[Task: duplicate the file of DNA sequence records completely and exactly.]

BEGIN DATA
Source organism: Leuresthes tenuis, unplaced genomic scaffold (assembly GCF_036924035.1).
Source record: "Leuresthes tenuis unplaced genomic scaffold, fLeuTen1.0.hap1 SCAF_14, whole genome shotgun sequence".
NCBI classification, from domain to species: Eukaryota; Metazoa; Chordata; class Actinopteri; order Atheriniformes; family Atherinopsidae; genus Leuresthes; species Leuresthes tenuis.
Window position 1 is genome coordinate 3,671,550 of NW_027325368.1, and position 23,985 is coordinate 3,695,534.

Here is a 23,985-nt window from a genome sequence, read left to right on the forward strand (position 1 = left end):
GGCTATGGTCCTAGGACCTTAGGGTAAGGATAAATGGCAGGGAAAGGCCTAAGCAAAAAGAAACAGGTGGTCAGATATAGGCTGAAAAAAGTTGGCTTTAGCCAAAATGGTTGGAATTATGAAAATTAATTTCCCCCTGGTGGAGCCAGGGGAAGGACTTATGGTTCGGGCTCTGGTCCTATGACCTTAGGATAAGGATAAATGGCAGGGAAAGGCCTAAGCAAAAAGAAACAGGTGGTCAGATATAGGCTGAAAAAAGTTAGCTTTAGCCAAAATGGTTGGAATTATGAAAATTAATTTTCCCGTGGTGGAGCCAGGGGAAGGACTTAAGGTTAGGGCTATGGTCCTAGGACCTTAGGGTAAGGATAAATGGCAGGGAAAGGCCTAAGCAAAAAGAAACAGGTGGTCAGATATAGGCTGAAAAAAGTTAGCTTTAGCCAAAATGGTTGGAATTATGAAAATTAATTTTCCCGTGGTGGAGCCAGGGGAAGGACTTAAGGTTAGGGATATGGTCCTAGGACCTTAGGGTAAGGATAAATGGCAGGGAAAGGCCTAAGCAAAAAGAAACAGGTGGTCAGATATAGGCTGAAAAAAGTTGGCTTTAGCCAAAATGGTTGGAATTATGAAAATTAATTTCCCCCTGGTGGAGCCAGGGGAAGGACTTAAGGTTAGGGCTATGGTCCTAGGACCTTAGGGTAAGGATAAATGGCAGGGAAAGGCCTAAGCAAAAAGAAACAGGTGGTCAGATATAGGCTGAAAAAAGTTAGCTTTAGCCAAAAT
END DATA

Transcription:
Source organism: Leuresthes tenuis, unplaced genomic scaffold (assembly GCF_036924035.1).
Source record: "Leuresthes tenuis unplaced genomic scaffold, fLeuTen1.0.hap1 SCAF_14, whole genome shotgun sequence".
NCBI classification, from domain to species: Eukaryota; Metazoa; Chordata; class Actinopteri; order Atheriniformes; family Atherinopsidae; genus Leuresthes; species Leuresthes tenuis.
Window position 1 is genome coordinate 3,671,550 of NW_027325368.1, and position 23,985 is coordinate 3,695,534.

Here is a 23,985-nt window from a genome sequence, read left to right on the forward strand (position 1 = left end):
GGCTATGGTCCTAGGACCTTAGGGTAAGGATAAATGGCAGGGAAAGGCCTAAGCAAAAAGAAACAGGTGGTCAGATATAGGCTGAAAAAAGTTGGCTTTAGCCAAAATGGTTGGAATTATGAAAATTAATTTCCCCCTGGTGGAGCCAGGGGAAGGACTTATGGTTCGGGCTCTGGTCCTATGACCTTAGGATAAGGATAAATGGCAGGGAAAGGCCTAAGCAAAAAGAAACAGGTGGTCAGATATAGGCTGAAAAAAGTTAGCTTTAGCCAAAATGGTTGGAATTATGAAAATTAATTTTCCCGTGGTGGAGCCAGGGGAAGGACTTAAGGTTAGGGCTATGGTCCTAGGACCTTAGGGTAAGGATAAATGGCAGGGAAAGGCCTAAGCAAAAAGAAACAGGTGGTCAGATATAGGCTGAAAAAAGTTAGCTTTAGCCAAAATGGTTGGAATTATGAAAATTAATTTTCCCGTGGTGGAGCCAGGGGAAGGACTTAAGGTTAGGGATATGGTCCTAGGACCTTAGGGTAAGGATAAATGGCAGGGAAAGGCCTAAGCAAAAAGAAACAGGTGGTCAGATATAGGCTGAAAAAAGTTGGCTTTAGCCAAAATGGTTGGAATTATGAAAATTAATTTCCCCCTGGTGGAGCCAGGGGAAGGACTTAAGGTTAGGGCTATGGTCCTAGGACCTTAGGGTAAGGATAAATGGCAGGGAAAGGCCTAAGCAAAAAGAAACAGGTGGTCAGATATAGGCTGAAAAAAGTTAGCTTTAGCCAAAAT